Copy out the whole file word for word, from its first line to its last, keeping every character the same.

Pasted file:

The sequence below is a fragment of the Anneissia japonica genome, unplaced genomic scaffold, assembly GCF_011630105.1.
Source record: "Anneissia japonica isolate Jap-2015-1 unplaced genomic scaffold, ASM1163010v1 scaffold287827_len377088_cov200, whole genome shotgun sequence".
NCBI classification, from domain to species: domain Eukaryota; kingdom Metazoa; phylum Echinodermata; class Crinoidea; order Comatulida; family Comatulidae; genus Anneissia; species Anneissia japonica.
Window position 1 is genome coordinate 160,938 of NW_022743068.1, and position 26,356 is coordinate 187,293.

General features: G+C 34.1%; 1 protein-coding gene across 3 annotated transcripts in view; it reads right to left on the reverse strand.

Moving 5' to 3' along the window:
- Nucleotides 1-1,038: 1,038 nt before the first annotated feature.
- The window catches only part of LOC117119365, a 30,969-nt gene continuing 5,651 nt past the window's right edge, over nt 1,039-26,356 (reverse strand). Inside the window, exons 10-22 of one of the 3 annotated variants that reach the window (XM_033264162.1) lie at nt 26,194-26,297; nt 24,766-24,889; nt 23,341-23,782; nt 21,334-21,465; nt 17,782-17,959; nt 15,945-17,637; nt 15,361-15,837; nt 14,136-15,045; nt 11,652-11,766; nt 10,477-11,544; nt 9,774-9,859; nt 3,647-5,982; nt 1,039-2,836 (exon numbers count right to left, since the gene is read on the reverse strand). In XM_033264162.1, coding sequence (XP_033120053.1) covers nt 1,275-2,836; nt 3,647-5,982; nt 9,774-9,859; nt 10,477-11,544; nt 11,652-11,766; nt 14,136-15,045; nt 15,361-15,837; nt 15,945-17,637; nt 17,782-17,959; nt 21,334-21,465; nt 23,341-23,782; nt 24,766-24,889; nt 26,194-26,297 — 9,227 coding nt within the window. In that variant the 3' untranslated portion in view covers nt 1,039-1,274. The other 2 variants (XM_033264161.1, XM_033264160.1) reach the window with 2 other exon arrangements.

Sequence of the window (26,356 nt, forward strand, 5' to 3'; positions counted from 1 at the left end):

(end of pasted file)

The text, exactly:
The sequence below is a fragment of the Anneissia japonica genome, unplaced genomic scaffold, assembly GCF_011630105.1.
Source record: "Anneissia japonica isolate Jap-2015-1 unplaced genomic scaffold, ASM1163010v1 scaffold287827_len377088_cov200, whole genome shotgun sequence".
NCBI classification, from domain to species: domain Eukaryota; kingdom Metazoa; phylum Echinodermata; class Crinoidea; order Comatulida; family Comatulidae; genus Anneissia; species Anneissia japonica.
Window position 1 is genome coordinate 160,938 of NW_022743068.1, and position 26,356 is coordinate 187,293.

General features: G+C 34.1%; 1 protein-coding gene across 3 annotated transcripts in view; it reads right to left on the reverse strand.

Moving 5' to 3' along the window:
- Nucleotides 1-1,038: 1,038 nt before the first annotated feature.
- The window catches only part of LOC117119365, a 30,969-nt gene continuing 5,651 nt past the window's right edge, over nt 1,039-26,356 (reverse strand). Inside the window, exons 10-22 of one of the 3 annotated variants that reach the window (XM_033264162.1) lie at nt 26,194-26,297; nt 24,766-24,889; nt 23,341-23,782; nt 21,334-21,465; nt 17,782-17,959; nt 15,945-17,637; nt 15,361-15,837; nt 14,136-15,045; nt 11,652-11,766; nt 10,477-11,544; nt 9,774-9,859; nt 3,647-5,982; nt 1,039-2,836 (exon numbers count right to left, since the gene is read on the reverse strand). In XM_033264162.1, coding sequence (XP_033120053.1) covers nt 1,275-2,836; nt 3,647-5,982; nt 9,774-9,859; nt 10,477-11,544; nt 11,652-11,766; nt 14,136-15,045; nt 15,361-15,837; nt 15,945-17,637; nt 17,782-17,959; nt 21,334-21,465; nt 23,341-23,782; nt 24,766-24,889; nt 26,194-26,297 — 9,227 coding nt within the window. In that variant the 3' untranslated portion in view covers nt 1,039-1,274. The other 2 variants (XM_033264161.1, XM_033264160.1) reach the window with 2 other exon arrangements.

Sequence of the window (26,356 nt, forward strand, 5' to 3'; positions counted from 1 at the left end):